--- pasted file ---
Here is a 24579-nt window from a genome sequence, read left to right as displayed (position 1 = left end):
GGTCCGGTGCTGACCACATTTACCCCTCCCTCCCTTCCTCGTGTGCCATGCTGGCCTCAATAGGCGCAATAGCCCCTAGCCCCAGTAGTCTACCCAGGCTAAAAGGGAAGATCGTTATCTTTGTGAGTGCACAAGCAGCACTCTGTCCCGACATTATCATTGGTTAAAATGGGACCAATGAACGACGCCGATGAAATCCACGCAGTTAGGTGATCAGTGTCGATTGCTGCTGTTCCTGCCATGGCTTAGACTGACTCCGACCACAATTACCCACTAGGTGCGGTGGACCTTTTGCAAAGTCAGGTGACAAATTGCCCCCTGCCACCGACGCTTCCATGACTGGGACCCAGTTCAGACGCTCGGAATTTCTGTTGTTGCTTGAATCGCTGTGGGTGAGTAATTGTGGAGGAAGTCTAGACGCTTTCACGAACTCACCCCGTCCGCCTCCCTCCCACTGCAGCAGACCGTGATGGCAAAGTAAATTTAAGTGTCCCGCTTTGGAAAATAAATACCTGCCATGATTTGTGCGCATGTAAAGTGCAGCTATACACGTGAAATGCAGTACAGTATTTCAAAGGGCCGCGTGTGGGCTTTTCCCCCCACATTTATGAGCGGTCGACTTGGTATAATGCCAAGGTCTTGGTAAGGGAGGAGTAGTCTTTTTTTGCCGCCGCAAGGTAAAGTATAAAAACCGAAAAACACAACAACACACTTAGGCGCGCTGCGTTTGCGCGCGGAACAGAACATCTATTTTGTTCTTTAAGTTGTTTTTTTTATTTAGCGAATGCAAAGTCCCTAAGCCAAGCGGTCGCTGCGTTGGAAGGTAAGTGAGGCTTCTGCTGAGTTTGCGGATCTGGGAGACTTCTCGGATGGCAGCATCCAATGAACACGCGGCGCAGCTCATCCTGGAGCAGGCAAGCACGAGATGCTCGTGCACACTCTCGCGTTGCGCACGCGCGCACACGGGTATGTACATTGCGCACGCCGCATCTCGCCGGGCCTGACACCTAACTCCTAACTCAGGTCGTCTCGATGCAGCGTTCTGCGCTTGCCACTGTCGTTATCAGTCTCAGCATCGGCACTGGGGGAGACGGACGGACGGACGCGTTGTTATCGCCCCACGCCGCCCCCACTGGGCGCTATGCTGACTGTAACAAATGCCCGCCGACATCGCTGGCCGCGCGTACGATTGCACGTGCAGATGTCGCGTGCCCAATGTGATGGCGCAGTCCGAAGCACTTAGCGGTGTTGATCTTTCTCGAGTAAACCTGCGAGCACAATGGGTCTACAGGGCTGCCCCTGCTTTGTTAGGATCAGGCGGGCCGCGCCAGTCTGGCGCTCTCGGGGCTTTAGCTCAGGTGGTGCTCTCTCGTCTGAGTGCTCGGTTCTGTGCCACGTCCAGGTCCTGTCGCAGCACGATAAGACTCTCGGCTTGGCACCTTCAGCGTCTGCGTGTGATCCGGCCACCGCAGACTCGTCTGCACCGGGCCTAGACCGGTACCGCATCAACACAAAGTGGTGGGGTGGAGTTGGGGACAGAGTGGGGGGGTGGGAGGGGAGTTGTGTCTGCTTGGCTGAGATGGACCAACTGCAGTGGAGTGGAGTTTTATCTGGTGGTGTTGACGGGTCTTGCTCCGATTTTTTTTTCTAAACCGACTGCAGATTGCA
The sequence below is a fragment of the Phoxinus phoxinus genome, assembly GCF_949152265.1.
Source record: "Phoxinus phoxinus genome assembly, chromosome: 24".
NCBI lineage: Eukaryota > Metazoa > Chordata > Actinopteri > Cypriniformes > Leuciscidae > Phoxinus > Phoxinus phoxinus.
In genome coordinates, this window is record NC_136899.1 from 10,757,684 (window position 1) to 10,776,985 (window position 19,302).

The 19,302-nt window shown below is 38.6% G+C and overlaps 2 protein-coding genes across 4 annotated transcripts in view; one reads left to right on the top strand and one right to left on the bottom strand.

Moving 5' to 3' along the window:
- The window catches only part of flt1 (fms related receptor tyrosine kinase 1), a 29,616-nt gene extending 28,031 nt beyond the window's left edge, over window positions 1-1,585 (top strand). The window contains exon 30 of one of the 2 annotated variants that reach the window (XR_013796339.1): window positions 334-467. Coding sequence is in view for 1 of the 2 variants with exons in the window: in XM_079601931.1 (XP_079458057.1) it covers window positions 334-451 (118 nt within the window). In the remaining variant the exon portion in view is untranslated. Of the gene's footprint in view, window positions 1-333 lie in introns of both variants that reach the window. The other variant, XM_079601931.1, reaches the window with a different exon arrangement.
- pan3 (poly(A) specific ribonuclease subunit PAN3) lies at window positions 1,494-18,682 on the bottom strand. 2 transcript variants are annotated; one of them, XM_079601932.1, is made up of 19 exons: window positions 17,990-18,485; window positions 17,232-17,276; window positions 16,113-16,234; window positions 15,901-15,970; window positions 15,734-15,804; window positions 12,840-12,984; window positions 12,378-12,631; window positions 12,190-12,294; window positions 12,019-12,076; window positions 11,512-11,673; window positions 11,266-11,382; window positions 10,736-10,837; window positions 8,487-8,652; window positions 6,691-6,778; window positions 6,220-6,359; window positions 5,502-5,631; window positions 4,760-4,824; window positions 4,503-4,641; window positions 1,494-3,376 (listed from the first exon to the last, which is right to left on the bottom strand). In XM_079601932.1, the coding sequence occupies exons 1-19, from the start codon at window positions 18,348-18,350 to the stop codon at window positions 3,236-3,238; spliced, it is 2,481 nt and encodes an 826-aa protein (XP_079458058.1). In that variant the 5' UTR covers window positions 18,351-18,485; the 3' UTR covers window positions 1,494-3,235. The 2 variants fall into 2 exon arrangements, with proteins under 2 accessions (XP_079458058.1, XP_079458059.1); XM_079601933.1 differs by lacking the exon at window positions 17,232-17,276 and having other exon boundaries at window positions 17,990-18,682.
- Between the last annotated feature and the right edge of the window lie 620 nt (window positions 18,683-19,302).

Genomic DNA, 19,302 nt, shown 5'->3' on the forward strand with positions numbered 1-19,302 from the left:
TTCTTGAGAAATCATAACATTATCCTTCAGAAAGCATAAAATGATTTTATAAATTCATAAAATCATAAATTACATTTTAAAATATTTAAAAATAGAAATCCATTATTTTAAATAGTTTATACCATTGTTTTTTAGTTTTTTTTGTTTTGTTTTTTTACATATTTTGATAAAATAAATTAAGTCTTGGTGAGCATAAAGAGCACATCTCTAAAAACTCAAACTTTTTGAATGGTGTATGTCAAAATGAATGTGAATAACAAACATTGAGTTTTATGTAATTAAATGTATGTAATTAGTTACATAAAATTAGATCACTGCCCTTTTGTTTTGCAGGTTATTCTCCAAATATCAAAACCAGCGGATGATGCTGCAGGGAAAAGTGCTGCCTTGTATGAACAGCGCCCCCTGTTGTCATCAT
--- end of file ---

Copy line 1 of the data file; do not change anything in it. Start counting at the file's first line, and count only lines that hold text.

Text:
Here is a 24579-nt window from a genome sequence, read left to right as displayed (position 1 = left end):